The Belle's Stratagem, British playwright Hannah Cowley's 18th-century comedy of manners, marks the final opening of the summer for the American Players Theatre (APT). In a lighthearted end to APT's season, Marcus Truschinski plays Doricourt, a man betrothed to a woman he hasn't seen since childhood, Letitia Hardy (Colleen Madden). After meeting Letitia again as adults, Doricourt fears that he is engaged to an intolerably timid woman and promptly tries to find a way out of the marriage. When Doricourt's intentions become clear, Letitia works to change his mind through trickery that involves an elaborate masquerade party.
As one would expect from this type of play, numerous subplots decorate the folly of Letitia and Doricourt. The most interesting of these elements involves the plight of the Touchwoods. Lady Frances Touchwood (Carrie A. Coon) is a country girl who wants to enter fashionable society, but her comically conservative husband (Jonathan Smoots) fears that this will corrupt her and damage their relationship.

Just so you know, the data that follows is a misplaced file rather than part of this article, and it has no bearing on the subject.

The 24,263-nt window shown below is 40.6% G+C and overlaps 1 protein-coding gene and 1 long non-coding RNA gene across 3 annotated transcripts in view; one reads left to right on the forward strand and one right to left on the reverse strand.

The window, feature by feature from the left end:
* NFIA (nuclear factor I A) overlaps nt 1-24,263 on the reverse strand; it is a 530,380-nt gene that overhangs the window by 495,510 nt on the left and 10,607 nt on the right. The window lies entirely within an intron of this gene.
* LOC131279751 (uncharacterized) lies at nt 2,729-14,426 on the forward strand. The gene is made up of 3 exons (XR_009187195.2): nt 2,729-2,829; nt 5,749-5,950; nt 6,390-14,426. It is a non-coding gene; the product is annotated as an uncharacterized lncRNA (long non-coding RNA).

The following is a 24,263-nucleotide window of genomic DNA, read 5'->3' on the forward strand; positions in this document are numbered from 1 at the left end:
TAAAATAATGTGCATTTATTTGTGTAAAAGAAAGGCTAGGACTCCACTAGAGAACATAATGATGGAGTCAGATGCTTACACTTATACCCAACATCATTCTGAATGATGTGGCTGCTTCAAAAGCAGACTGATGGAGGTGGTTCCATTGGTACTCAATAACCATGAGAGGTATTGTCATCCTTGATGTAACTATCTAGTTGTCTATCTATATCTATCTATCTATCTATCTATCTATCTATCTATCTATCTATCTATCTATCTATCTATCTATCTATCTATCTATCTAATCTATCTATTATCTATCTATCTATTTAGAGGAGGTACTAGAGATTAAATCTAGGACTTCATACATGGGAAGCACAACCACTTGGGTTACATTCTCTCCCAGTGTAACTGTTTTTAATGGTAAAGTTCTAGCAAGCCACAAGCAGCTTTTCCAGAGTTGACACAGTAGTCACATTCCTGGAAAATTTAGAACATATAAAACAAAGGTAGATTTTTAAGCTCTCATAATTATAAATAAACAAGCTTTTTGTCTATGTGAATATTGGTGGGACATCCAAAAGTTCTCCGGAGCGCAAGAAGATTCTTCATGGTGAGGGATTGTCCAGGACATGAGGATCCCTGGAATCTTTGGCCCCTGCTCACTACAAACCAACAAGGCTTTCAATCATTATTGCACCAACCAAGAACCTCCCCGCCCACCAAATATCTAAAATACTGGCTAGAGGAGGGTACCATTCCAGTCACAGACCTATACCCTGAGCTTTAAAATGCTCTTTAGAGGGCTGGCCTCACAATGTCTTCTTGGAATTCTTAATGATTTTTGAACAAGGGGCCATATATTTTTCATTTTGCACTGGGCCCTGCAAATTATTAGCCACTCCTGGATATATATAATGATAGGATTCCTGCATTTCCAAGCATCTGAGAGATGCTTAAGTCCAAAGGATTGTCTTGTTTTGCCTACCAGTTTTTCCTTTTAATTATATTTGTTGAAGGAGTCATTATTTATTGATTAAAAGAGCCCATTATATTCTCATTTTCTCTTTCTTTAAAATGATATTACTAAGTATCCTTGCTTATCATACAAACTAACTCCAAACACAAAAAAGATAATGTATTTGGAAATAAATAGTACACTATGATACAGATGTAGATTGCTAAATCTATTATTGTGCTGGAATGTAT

Cowley's story is a great deal of fun, and APT admirably brings that revelry to the stage. Robert Morgan's costuming is particularly impressive. Given a costumer's dream of designing outfits for an elaborate 18th-century masquerade, Morgan takes full advantage of the opportunity. Of particular note is the costuming for the flamboyant Flutter (Darragh Kennan), who boasts the most visually striking appearance that APT has put on stage all year. Scenic designer Junghyun Georgia Lee provides a delightfully surreal backdrop with a series of ornate, gold picture frames that light up beautifully at night.
The female characters own many of the play's best moments. But while The Belle's Stratagem has plenty of sophisticated wit, the social commentary isn't as accomplished. Cowley's comedy, written in 1780, satirizes the trappings of wealthy society, but it lacks the inventiveness and bite that Oscar Wilde would add a century later.
The American Players Theatre's production of The Belle's Stratagem runs through Oct. 3.